Growing up with a nature-focused grandmother meant I could have the entire garden in her pantry and the whole forest in her apothecary, from spruce tips salve to Jimsonweed tinctures.
Even though we lived in a communist apartment building, with straight lines and gray walls, all I could see around me was green.
And the most wonderful memories I have are those of us roaming the hills around our small province town, looking for herbs to make some new, smelly concoction of hers.
However, there were always two remedies she used to make each late spring, that I would not only enjoy but love, so she always kept them hidden: spruce syrup (or pine tree syrup) and plantain syrup.
And today I’ll speak about the first, which I got around to making last weekend.
But before you get the tasty recipe (it’s not magic or anything), there are a few other things you should know about spruce tips.
What Are Spruce Tips?
Spruce tips or spruce buds, whatever you might call them, are the light green tips of spruce branches you see every spring. The ones that seem to brighten up every pine forest.
What Are The Health Benefits of Spruce Tips?
If you’ll taste them, you’ll know instantly. Spruce tips are full of vitamin C. The best part about them is that they maintain these high levels even if you freeze or dry them.
So adding them to your favorite winter tea will not only bring a spring flavor but also reward your body with this powerful antioxidant.
Spruce tips are filled with carotenoids. Carotenoids have the ability to decrease the risk of developing certain conditions. The most common ones revolve around the eyes’ health and tumoral masses.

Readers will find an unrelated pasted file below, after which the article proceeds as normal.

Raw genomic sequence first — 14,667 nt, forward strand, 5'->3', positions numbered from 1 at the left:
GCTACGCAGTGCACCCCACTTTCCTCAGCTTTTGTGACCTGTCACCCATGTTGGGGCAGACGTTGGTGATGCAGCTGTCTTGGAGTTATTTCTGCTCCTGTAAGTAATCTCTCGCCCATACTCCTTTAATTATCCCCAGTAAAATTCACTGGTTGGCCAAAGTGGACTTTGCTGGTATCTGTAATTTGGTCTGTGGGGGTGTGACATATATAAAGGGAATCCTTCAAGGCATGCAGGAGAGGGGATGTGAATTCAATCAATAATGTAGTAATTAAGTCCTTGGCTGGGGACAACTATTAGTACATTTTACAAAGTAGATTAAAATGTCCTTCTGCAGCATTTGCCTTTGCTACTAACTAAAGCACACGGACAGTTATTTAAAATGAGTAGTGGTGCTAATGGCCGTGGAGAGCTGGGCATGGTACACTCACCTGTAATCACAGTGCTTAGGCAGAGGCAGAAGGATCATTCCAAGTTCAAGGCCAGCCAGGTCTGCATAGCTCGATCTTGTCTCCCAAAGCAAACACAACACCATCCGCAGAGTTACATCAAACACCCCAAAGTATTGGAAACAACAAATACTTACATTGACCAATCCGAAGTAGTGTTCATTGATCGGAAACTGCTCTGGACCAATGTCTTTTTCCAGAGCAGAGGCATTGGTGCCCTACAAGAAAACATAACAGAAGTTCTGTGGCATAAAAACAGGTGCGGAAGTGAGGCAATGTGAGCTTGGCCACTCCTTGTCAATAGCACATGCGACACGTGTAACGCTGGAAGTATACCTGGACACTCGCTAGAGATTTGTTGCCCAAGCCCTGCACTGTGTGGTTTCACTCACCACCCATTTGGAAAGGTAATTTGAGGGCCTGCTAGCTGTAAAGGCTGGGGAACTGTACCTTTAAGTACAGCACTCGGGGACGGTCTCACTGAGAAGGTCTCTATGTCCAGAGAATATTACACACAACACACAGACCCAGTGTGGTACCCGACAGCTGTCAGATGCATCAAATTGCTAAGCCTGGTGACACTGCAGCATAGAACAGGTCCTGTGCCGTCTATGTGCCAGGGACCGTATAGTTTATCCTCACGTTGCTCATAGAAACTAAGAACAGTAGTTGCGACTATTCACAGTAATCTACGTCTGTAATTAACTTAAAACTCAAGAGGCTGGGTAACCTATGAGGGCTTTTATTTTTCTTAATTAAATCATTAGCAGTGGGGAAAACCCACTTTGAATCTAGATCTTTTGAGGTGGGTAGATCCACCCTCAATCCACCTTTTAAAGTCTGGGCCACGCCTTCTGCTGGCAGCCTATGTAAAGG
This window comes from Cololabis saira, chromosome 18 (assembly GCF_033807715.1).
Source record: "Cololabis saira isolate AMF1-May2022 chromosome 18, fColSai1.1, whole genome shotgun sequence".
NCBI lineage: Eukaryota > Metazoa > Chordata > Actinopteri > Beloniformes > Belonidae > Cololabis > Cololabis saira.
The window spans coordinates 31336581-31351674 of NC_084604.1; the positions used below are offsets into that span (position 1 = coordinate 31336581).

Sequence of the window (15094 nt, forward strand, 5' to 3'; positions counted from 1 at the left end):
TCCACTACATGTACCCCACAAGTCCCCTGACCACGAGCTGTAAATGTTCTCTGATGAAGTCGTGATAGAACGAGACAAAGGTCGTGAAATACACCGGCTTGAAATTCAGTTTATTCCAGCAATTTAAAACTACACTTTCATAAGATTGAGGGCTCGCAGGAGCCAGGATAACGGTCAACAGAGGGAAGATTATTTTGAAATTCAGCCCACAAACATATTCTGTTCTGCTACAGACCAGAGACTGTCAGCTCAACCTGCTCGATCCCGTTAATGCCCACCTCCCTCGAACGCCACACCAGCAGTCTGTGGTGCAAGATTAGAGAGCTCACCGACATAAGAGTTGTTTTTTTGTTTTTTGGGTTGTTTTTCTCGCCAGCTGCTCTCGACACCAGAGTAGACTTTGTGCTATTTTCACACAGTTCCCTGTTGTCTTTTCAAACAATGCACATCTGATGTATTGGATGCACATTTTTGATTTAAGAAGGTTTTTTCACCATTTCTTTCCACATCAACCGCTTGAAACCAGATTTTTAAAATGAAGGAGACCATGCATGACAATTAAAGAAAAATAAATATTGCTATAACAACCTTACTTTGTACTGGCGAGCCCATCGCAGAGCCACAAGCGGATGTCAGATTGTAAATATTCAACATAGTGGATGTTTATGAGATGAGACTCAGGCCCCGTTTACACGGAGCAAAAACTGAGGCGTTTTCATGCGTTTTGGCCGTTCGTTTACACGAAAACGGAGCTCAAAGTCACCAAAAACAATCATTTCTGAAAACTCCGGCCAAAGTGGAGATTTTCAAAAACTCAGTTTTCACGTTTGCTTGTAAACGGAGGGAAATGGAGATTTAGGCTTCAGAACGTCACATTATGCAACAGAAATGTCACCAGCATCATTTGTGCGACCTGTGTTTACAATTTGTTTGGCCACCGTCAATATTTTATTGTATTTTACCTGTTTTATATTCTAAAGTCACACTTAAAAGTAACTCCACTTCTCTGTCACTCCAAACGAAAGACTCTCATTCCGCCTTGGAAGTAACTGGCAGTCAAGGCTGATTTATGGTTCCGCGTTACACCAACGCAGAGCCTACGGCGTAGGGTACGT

Spruce tips contain magnesium and potassium. Both minerals will help you feel more energized, enabling the liver’s metabolic processes.
Used in Europe for centuries, spruce needles, tips, and buds have been used by Amerindians as well to relieve sore throat and cough symptoms.
The most important element contained by spruce is chlorophyll. It helps transport oxygen (making it a good remedy for respiratory issues), neutralizes free radicals, controls cravings, maintains a balanced blood sugar level and enables a faster tissue healing process.
How To Make Spruce Tips Syrup
No matter how much you look online, you’ll find that all spruce tips syrup recipes have one thing in common: SUGAR
So, if you are trying to avoid it or looking for replacements, there’s a slight chance you will not be able to do so. I tried using pectin and honey and I’ll get to that later.
So, to get our hands dirty, you first have to take a hike.
It’s recommended to pick spruce trees located at least 100 yards from any roadway. If you can go further and maybe at least 15 miles from any city or industrial area, it’s even better.
Prep time: 5 minutes
Cook time: 1h + 2-3h
Total time: 3-4h
Yields: ~3 liters
- 1kg of spruce tips (the smaller, the better)
- 4 liters of water
- 2-3 kg of sugar
Thoroughly wash and drain the spruce tips.